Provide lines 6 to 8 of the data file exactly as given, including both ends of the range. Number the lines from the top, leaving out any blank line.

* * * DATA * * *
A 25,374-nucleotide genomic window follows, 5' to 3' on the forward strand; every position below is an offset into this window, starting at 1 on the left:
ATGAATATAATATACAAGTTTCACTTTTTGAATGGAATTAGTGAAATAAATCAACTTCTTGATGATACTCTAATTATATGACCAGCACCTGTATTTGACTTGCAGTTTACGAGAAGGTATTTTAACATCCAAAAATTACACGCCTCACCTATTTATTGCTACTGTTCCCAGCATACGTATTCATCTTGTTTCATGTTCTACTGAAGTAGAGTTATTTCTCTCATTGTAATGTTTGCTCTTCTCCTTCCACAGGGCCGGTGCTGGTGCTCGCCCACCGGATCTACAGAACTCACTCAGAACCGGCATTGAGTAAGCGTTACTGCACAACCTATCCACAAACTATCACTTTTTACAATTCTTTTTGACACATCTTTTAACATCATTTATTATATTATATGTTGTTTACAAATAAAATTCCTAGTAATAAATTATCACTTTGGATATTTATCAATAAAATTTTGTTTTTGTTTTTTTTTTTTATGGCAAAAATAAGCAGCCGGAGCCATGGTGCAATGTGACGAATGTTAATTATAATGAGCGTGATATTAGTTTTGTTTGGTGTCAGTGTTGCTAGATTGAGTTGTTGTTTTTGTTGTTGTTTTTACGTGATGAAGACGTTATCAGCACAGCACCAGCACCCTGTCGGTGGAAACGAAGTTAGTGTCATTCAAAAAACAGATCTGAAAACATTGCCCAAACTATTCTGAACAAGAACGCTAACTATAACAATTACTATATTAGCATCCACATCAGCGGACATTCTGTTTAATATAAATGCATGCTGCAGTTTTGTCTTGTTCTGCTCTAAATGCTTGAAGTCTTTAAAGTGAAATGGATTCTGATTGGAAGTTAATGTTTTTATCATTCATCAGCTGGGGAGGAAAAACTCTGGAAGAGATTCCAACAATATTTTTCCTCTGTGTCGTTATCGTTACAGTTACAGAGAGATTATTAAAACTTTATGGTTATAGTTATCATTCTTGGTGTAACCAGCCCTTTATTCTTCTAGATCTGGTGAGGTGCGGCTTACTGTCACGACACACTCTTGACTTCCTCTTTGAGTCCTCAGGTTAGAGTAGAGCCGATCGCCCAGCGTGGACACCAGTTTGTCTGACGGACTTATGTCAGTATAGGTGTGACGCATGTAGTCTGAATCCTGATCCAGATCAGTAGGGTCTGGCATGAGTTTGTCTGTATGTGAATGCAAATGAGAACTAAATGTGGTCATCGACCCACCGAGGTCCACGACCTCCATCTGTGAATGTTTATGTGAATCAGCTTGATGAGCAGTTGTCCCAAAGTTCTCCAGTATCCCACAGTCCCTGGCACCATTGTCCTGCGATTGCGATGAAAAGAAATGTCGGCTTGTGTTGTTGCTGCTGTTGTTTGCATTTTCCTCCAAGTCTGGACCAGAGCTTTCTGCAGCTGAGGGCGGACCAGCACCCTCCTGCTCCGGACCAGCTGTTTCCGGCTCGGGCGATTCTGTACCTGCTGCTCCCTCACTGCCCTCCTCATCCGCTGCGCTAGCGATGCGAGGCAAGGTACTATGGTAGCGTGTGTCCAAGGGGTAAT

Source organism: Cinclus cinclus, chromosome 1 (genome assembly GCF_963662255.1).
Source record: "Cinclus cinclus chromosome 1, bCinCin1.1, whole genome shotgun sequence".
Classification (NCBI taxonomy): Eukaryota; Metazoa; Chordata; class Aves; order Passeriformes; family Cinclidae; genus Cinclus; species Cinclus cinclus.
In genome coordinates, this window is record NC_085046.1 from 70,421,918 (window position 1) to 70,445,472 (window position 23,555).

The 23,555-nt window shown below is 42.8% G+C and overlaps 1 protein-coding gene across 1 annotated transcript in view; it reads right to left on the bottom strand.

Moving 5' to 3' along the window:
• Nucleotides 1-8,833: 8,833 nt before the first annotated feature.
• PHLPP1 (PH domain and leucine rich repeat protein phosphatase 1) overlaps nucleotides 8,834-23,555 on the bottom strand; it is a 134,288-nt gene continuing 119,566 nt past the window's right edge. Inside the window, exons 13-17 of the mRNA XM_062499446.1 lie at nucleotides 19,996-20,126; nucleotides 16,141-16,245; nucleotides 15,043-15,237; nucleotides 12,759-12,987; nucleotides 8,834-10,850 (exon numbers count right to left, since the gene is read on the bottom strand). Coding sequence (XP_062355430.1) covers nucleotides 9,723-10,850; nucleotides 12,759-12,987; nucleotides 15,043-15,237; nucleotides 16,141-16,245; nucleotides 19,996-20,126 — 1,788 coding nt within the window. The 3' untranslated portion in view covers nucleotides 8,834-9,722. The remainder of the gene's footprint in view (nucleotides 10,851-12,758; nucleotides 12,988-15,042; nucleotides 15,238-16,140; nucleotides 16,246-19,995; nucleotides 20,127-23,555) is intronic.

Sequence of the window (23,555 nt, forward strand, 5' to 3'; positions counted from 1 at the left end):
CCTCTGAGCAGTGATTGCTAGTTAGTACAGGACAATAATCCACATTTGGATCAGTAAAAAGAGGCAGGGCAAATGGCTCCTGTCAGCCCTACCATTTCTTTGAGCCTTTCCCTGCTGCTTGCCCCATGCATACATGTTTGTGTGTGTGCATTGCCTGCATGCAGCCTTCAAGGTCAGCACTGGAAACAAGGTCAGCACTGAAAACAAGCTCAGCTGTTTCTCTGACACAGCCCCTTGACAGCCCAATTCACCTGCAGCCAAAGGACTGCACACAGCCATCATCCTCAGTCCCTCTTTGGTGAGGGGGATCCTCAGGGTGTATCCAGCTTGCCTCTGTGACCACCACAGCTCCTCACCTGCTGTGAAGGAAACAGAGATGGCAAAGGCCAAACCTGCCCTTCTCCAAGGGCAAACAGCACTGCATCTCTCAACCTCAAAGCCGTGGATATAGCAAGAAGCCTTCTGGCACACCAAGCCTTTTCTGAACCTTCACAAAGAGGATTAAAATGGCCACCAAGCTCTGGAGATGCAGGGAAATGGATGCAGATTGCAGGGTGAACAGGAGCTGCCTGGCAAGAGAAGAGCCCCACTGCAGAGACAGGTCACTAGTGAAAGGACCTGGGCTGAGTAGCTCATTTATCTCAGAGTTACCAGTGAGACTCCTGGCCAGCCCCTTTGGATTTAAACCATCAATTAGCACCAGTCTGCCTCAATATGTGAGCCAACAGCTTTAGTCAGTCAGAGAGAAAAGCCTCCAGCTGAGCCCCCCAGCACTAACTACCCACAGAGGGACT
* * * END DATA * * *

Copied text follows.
In genome coordinates, this window is record NC_085046.1 from 70,421,918 (window position 1) to 70,445,472 (window position 23,555).

The 23,555-nt window shown below is 42.8% G+C and overlaps 1 protein-coding gene across 1 annotated transcript in view; it reads right to left on the bottom strand.

Moving 5' to 3' along the window: